Atopic Dermatitis Associated With Poor School Behavior in Childhood, Adolescence

Data from the Fragile Families and Child Wellbeing Study was reviewed for relationships between atopic dermatitis (AD) and poor school behaviors in younger students.

Atopic dermatitis in childhood and adolescence is associated with poor school behaviors and difficulty getting along with teachers, according study findings published in the Journal of the European Academy of Dermatology and Venereology.

Investigators evaluated associations among atopic dermatitis, comorbid sleep disturbance, asthma, and school behavior using data from the Fragile Families and Child Wellbeing Study, a cohort of 4898 children who were born in 20 urban US cities.

Atopic dermatitis was identified in the participants at ages 5, 9, and 15 years from parental questionnaires, and school behaviors were assessed by self-reported difficulty getting along with teachers and validated scales for task completion, trouble at school, connectedness at school, and impulsivity.

Logistic regression models were used to analyze associations of a 1-year history of atopic dermatitis with the highest quartile of school behavior scales (≥75th percentile; indicates poorer outcomes) and difficulty getting along with teachers. Multivariable models included sex and race/ethnicity.

Atopic dermatitis was associated with 75th or greater percentile for poor task completion at age 9 years according to multivariable models (adjusted OR [95% CI], 1.25 [1.00-1.54]), particularly “not keeping things orderly” (1.38 [1.10-1.73]), difficulty playing (1.74 [1.00-3.00]), and “lack of temper control in conflict with peers” (1.29 [1.00-1.65]).

In addition, atopic dermatitis was associated with difficulty getting along with teachers at age 15 years (1.41 [1.17-1.70]), 75th or greater percentile regarding trouble at school in multivariable models (1.26 [1.02-1.54]), and poor school connectedness (crude OR [95% CI], 1.21 [1.03-1.57]) and impulsivity (1.22 [1.01-1.49]) in bivariable models. However, multivariable models showed only marginally significant associations.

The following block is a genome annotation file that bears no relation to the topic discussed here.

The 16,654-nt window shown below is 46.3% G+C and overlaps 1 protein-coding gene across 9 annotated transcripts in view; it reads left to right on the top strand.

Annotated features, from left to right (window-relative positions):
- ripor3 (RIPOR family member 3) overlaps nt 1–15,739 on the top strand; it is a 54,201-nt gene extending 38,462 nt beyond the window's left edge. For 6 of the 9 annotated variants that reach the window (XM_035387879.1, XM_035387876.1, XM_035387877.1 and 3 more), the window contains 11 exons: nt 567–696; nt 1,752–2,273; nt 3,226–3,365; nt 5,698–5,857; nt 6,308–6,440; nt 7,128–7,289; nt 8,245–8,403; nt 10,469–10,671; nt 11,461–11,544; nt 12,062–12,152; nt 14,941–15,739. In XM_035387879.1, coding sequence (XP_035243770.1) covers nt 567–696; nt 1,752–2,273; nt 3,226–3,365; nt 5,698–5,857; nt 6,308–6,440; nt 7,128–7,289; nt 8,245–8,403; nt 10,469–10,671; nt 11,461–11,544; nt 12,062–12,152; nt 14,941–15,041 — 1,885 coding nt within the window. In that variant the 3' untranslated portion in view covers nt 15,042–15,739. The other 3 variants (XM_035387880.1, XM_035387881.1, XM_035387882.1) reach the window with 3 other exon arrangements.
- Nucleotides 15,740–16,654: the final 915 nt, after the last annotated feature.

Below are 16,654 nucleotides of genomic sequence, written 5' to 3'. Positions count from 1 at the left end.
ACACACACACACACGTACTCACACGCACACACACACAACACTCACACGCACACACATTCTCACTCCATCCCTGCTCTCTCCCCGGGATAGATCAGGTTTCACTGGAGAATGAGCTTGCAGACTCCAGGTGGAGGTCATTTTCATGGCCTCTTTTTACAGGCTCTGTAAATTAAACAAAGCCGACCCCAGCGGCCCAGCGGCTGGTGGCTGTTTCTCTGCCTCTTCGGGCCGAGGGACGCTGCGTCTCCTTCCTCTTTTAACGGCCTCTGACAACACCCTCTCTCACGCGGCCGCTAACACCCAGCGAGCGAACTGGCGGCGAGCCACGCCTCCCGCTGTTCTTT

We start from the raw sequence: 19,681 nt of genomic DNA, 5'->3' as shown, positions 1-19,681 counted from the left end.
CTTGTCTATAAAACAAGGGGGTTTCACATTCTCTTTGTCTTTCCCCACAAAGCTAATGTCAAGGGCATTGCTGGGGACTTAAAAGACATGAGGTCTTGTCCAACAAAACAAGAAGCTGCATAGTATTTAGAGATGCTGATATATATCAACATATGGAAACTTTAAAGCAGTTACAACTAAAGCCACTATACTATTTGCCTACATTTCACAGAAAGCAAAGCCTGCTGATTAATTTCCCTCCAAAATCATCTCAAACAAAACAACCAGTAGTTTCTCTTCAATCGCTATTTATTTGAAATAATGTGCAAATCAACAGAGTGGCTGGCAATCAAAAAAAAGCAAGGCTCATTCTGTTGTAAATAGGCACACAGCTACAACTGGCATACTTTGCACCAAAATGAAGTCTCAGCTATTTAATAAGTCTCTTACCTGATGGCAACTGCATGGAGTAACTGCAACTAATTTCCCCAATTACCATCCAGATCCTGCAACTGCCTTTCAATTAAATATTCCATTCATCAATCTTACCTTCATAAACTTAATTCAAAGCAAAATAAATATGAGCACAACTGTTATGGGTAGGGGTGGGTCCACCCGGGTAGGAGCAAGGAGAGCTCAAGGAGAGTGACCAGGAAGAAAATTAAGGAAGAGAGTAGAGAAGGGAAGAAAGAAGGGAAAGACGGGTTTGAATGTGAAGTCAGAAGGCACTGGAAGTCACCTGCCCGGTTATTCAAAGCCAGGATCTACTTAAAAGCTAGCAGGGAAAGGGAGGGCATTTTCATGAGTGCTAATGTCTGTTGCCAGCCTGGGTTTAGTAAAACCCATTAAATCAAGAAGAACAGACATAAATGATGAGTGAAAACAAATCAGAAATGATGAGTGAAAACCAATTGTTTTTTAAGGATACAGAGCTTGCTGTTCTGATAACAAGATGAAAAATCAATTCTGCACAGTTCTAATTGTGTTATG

Participants who had atopic dermatitis and sleep disturbance had the highest rates of poor behavior. In those with atopic dermatitis with sleep disturbance, significant 2-way interactions were found as predictors of 75th or greater percentile for poor task completion at age 9 and “getting along with teachers” at age 15. Children with atopic dermatitis and asthma had the highest odds of 75th or greater percentile for trouble at school, connectedness, and “getting along with teachers” at age 15.

“Comorbid sleep disturbance and asthma may help clinicians identify children and adolescents with atopic dermatitis at greater risk of poor school behaviors,” the study authors commented. “These likely reflect more severe atopic dermatitis, though atopic dermatitis severity was not directly assessed in the study.”

Study limitations include use of caregiver-reported diagnosis of atopic dermatitis, which was not verified by a clinician.

“Additional research is necessary to confirm these associations and determine optimal mitigation strategies,” stated the researchers.


Manjunath J, Silverberg NB, Silverberg JI. Association of atopic dermatitis with poor school behaviors in US children and adolescents. J Eur Acad Dermatol Venereol. Published online November 28, 2021. doi:10.1111/jdv.17840